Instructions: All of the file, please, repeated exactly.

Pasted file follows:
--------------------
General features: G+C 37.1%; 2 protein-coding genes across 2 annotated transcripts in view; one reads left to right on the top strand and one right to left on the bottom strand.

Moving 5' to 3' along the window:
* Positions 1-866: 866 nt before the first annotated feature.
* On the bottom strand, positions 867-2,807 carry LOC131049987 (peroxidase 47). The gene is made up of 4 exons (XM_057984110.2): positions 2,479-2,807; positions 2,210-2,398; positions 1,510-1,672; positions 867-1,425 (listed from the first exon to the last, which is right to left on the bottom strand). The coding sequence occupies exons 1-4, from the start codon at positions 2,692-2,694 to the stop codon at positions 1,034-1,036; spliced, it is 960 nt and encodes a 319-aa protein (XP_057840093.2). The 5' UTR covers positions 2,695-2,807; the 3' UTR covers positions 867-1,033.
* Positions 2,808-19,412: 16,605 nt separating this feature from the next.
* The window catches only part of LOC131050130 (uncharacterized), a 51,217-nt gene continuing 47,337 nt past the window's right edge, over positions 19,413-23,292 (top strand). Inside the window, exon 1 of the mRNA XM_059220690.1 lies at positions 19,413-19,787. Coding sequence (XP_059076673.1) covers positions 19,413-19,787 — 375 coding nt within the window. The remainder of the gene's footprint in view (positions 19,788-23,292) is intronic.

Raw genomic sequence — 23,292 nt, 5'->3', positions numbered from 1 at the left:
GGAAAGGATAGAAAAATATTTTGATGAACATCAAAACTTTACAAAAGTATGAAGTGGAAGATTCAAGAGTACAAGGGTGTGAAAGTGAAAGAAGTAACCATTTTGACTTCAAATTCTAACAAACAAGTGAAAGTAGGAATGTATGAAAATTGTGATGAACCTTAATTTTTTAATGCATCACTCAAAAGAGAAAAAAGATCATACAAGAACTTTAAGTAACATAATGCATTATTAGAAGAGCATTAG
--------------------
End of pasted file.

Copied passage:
General features: G+C 37.1%; 2 protein-coding genes across 2 annotated transcripts in view; one reads left to right on the top strand and one right to left on the bottom strand.

Moving 5' to 3' along the window:
* Positions 1-866: 866 nt before the first annotated feature.
* On the bottom strand, positions 867-2,807 carry LOC131049987 (peroxidase 47). The gene is made up of 4 exons (XM_057984110.2): positions 2,479-2,807; positions 2,210-2,398; positions 1,510-1,672; positions 867-1,425 (listed from the first exon to the last, which is right to left on the bottom strand). The coding sequence occupies exons 1-4, from the start codon at positions 2,692-2,694 to the stop codon at positions 1,034-1,036; spliced, it is 960 nt and encodes a 319-aa protein (XP_057840093.2). The 5' UTR covers positions 2,695-2,807; the 3' UTR covers positions 867-1,033.
* Positions 2,808-19,412: 16,605 nt separating this feature from the next.
* The window catches only part of LOC131050130 (uncharacterized), a 51,217-nt gene continuing 47,337 nt past the window's right edge, over positions 19,413-23,292 (top strand). Inside the window, exon 1 of the mRNA XM_059220690.1 lies at positions 19,413-19,787. Coding sequence (XP_059076673.1) covers positions 19,413-19,787 — 375 coding nt within the window. The remainder of the gene's footprint in view (positions 19,788-23,292) is intronic.

Raw genomic sequence — 23,292 nt, 5'->3', positions numbered from 1 at the left:
GGAAAGGATAGAAAAATATTTTGATGAACATCAAAACTTTACAAAAGTATGAAGTGGAAGATTCAAGAGTACAAGGGTGTGAAAGTGAAAGAAGTAACCATTTTGACTTCAAATTCTAACAAACAAGTGAAAGTAGGAATGTATGAAAATTGTGATGAACCTTAATTTTTTAATGCATCACTCAAAAGAGAAAAAAGATCATACAAGAACTTTAAGTAACATAATGCATTATTAGAAGAGCATTAG